Wish Clauses

In English we express desire and regret in different ways, and the two most common methods of doing this are in the "would" and ‘wish’ forms. The former, "would", is often used in conjunction with words such as "like" and "love", while "wish" is used with a variety of words.

Would

  • Would you like something to eat or drink?
  • Yes please, I would love a glass of milk, if you have any.
  • For once, I would like to go to the cinema without having to sit behind a really tall person.
  • I would love to be able to go to sleep, but I have to finish this essay by tomorrow.
  • I want to go the theatre this weekend, but I’m too busy.

Wish

The wish clause looks different depending on what time we're refering to.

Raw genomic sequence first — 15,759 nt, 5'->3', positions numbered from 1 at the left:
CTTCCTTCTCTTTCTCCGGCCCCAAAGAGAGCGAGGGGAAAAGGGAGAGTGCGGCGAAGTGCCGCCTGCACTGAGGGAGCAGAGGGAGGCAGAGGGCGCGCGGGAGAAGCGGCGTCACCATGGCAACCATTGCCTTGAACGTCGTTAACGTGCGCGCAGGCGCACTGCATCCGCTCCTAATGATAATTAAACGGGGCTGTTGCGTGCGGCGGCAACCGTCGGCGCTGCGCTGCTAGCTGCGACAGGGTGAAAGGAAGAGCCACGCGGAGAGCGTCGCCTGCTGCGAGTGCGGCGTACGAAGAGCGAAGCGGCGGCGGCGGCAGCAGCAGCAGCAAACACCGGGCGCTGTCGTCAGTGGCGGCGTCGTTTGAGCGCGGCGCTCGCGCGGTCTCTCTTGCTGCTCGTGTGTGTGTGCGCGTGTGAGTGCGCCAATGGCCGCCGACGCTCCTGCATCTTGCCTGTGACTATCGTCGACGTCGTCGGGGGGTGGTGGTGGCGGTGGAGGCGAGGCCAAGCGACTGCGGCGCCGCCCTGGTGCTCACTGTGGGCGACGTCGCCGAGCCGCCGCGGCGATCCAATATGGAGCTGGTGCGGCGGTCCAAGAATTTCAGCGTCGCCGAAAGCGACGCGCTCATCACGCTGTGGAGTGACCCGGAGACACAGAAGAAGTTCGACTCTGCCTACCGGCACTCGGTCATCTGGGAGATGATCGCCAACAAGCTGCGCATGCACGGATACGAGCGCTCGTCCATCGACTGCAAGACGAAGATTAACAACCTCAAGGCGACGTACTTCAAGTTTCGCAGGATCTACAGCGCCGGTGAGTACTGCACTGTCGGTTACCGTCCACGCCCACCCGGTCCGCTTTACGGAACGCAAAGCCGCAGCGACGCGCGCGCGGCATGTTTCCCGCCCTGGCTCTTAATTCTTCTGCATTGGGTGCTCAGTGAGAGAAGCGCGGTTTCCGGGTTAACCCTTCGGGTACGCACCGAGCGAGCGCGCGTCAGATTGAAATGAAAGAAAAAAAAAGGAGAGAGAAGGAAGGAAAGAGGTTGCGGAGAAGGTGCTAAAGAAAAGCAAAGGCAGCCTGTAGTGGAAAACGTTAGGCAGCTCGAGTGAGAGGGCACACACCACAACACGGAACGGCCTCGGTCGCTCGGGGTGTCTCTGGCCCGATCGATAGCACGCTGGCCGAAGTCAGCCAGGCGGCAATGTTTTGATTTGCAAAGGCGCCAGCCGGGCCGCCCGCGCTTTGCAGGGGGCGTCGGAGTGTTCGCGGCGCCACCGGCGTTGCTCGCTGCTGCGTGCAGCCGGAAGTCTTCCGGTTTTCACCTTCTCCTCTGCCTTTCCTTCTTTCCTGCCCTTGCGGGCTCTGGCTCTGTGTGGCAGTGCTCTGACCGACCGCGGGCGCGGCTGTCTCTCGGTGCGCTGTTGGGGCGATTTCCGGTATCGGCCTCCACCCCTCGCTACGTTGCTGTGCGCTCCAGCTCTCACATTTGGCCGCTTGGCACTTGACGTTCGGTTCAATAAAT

a) When we refer to the present, past form of a verb is used.

  • I’m shorter than I want to be. I wish I were/was taller.
  • I wish I weren’t/wasn’t so lazy; then I would have done this work long ago.
  • It is too cold in New York. I wish it weren’t / wasn’t so cold.

b) When we regret events in the past.

  • I wish I had told him how much I loved him.
  • I wish I were/was able to take you to the zoo, but I have to wash my car.
  • I’m tired, but I need to be at work in an hour. I wish I didn’t have to go to work.

c) When we want to express a desire for future events, we may use "wish" along with "would", as the first example demonstrates:

  • We came to the mountains to ski, and there is no snow. I wish it would snow.
  • My brother and sister are fighting over the computer. I wish they would come to an agreement.
  • I can’t get to sleep because my brother keeps snoring. I wish he would stop.
  • I’m sitting in a boring English class and I want it to stop. I wish it would end.



In wish clauses, most verbs can go alongside "would". However, there are two important verbs which do not: "to be" and "to have".